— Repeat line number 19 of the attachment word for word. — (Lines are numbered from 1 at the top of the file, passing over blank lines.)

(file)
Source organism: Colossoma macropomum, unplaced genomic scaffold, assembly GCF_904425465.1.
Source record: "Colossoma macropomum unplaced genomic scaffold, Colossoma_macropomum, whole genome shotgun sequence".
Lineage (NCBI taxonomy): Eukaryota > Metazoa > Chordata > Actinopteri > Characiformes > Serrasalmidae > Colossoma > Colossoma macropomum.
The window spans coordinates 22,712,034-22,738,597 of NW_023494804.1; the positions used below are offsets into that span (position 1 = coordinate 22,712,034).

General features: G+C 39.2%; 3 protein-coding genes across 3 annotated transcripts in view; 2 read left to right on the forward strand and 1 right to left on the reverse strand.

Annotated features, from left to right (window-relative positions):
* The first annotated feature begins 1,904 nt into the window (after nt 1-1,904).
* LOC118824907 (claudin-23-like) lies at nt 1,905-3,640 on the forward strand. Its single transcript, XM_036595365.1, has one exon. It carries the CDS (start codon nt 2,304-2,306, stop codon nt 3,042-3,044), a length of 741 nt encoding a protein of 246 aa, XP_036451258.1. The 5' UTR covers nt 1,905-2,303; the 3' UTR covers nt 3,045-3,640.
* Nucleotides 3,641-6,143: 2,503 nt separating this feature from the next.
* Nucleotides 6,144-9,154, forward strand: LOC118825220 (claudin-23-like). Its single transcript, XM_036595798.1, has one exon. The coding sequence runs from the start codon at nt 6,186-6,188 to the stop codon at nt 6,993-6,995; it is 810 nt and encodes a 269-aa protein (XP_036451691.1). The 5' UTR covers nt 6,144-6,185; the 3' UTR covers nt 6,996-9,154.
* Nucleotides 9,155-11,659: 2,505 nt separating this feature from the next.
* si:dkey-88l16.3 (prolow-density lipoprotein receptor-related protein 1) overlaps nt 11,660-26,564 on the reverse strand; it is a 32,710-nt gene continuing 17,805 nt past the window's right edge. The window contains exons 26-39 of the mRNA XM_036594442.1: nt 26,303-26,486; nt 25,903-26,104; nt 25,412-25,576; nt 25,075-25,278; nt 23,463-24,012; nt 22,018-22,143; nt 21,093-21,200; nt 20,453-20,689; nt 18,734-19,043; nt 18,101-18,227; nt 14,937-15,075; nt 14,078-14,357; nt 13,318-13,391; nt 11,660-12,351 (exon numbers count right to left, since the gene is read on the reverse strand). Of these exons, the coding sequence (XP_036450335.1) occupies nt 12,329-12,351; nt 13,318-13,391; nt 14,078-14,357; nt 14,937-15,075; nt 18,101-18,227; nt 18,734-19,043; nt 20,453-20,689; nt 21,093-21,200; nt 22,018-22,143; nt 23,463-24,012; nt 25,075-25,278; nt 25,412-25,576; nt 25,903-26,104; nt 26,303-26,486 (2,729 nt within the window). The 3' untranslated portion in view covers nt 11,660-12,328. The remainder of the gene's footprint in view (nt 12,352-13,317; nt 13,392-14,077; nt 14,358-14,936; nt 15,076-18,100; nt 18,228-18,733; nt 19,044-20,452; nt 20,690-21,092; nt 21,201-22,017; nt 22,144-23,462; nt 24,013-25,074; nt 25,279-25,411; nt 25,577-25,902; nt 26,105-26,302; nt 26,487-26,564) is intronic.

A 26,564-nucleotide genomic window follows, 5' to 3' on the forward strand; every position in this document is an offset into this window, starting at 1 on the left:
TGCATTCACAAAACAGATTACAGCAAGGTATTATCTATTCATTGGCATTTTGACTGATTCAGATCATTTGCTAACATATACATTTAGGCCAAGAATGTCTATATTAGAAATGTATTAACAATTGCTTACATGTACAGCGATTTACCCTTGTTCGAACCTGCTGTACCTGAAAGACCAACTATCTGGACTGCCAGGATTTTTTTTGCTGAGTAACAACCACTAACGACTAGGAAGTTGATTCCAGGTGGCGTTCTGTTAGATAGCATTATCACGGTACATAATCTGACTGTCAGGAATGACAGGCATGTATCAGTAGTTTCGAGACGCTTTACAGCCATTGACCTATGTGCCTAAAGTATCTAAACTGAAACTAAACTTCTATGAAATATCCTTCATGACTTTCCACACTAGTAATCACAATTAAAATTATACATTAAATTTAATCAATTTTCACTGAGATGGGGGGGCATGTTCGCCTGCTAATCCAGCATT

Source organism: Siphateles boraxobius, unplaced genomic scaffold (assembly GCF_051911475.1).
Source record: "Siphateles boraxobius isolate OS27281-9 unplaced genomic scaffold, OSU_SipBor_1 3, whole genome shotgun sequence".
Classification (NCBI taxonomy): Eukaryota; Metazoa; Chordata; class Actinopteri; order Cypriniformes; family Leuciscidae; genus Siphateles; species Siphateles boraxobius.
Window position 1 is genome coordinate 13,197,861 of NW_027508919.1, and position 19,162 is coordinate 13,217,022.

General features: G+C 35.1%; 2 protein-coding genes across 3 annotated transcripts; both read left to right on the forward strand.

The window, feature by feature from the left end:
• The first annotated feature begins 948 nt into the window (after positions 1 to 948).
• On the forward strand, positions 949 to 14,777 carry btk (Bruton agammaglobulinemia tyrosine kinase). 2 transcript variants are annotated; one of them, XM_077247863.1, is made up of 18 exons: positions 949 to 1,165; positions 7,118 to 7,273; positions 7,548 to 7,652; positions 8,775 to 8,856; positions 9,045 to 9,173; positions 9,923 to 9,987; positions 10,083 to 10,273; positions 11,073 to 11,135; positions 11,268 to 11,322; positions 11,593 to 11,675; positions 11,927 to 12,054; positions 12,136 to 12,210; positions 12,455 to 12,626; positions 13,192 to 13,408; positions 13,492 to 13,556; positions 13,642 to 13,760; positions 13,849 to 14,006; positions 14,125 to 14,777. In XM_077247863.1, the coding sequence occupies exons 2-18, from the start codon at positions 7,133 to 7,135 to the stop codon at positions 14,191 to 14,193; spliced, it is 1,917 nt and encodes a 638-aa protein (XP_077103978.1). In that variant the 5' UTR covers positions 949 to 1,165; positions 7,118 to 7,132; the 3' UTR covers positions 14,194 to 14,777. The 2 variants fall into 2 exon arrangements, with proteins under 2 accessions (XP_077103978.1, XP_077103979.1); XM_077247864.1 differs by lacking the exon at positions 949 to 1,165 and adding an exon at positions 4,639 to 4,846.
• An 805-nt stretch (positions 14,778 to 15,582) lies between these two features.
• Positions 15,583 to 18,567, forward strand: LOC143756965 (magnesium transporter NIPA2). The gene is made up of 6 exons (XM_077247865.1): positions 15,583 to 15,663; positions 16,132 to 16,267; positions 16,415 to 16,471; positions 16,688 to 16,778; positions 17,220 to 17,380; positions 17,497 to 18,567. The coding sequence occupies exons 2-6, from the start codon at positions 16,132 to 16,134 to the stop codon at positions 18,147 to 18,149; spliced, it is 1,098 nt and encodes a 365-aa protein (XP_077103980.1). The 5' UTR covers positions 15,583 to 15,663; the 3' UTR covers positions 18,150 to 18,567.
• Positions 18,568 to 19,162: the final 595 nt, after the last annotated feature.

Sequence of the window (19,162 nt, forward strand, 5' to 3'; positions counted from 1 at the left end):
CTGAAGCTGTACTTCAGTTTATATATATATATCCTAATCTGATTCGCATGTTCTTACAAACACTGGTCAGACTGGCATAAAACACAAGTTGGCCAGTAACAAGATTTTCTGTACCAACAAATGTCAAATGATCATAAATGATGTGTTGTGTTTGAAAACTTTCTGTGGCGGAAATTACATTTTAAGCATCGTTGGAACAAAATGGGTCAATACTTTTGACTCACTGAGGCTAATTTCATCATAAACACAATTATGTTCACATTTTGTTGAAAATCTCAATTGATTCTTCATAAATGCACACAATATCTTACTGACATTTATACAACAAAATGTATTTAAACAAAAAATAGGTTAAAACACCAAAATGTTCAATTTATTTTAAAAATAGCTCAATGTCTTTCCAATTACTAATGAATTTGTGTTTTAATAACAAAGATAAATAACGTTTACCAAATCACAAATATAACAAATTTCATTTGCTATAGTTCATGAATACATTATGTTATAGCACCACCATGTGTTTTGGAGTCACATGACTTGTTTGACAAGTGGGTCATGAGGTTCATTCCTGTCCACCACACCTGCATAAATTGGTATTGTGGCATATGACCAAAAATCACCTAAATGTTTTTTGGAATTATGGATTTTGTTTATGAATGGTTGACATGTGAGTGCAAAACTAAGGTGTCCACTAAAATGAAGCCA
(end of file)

General features: G+C 35.1%; 2 protein-coding genes across 3 annotated transcripts; both read left to right on the forward strand.